The aims of the proposed project are to facilitate and foster social science research and training in the field of HIV/AIDS, and promote the development of sustained and mutually informative multidisciplinary interaction between the social and bio-medical scientists in seeking solutions to the epidemic in African populations. The setting of the proposed program will be the province of KwaZulu-Natal in South Africa, although the research results will have resonance for other African situations where HIV constitutes a major threat to life and well being. These objectives will be achieved by a combined, iterative and mutually reinforcing training and research program in the specific field of ethnographic research methods tailored to the needs of local HIV/AIDS researchers, activists and policy makers. An interdisciplinary team of social, behavioral and bio-medical researchers from the Center for HIV Networking (HIVAN) at the University of Natal in South Africa and the Mailman School of Public Health at Columbia University in New York City, will be involved in both components of the project, providing social science training annually to between 16-24 students, and conducting foundational studies in one urban and one rural location in KwaZulu-Natal. With classroom-based instruction in social sciences theory and methods followed by mentored experiential training in the field, trainees will be able to contribute biosocial perspective on HIV/AIDS either as full-blown researchers or as professionals or community workers. The experiential training will occur in the context of multi-year extended case studies of the HIV-related challenges face by women and children in three domains of their lives: clinic settings, where women and children receive medical care; families and households, where the epidemic is faced on a day-to-day bases as they face the reactions of family members to their HIV status, and, in the wider community, which may provide critical support, such as care for women when ailing, and for orphaned children. The studies are prompted by the milestone event of the introduction of antiretroviral therapy to prevent both mother-to-child transmission of HIV and to sustain the health of the poor women. When implemented, the ethnographic research and the training program will make up a seamless whole, with the ethnographic project acting as a teaching reference point and learning site for the training program, and the training program providing capacity for the ethnographic project and its future extension.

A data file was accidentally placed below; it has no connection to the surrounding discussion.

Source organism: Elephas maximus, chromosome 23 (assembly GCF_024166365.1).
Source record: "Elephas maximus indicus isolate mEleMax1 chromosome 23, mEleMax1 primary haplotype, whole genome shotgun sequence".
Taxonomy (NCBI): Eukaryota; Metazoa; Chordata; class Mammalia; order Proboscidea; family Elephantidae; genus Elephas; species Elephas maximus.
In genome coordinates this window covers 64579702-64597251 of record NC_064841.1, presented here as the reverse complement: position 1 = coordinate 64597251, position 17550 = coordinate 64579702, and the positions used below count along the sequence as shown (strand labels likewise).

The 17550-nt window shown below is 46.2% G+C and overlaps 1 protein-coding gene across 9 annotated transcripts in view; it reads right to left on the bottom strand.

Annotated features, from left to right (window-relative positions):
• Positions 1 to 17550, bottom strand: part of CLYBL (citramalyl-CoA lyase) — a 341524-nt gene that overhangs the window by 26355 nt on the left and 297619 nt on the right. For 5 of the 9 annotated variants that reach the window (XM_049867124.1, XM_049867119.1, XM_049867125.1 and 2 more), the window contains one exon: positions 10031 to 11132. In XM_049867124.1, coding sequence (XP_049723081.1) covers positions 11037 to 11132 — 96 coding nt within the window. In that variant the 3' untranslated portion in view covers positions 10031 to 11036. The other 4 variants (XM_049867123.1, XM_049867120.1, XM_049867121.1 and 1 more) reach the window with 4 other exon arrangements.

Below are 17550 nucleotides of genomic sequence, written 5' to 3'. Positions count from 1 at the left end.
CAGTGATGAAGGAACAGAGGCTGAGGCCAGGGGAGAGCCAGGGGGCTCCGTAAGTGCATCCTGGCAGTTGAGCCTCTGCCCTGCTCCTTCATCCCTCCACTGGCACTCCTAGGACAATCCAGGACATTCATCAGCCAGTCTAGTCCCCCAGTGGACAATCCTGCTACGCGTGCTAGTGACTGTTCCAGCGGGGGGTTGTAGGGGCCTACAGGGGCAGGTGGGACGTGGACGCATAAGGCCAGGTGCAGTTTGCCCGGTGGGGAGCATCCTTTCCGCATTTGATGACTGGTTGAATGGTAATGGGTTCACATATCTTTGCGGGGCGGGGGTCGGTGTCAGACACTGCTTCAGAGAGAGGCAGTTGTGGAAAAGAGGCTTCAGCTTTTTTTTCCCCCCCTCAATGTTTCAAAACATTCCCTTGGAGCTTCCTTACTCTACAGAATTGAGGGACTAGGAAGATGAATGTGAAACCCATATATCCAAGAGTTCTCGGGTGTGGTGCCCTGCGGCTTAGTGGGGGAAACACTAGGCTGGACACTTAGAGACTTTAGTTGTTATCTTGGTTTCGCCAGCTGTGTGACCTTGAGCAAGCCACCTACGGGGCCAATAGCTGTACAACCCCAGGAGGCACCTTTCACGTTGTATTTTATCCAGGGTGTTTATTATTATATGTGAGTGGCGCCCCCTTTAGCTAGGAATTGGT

|Crankshaw, T L; Voce, A; Butler, L M et al. (2016) Expanding the relationship context for couple-based HIV prevention: Elucidating women's perspectives on non-traditional sexual partnerships. Soc Sci Med 166:169-176|
|Crankshaw, Tamaryn L; Voce, Anna; King, Rachel L et al. (2014) Double disclosure bind: complexities of communicating an HIV diagnosis in the context of unintended pregnancy in Durban, South Africa. AIDS Behav 18 Suppl 1:S53-9|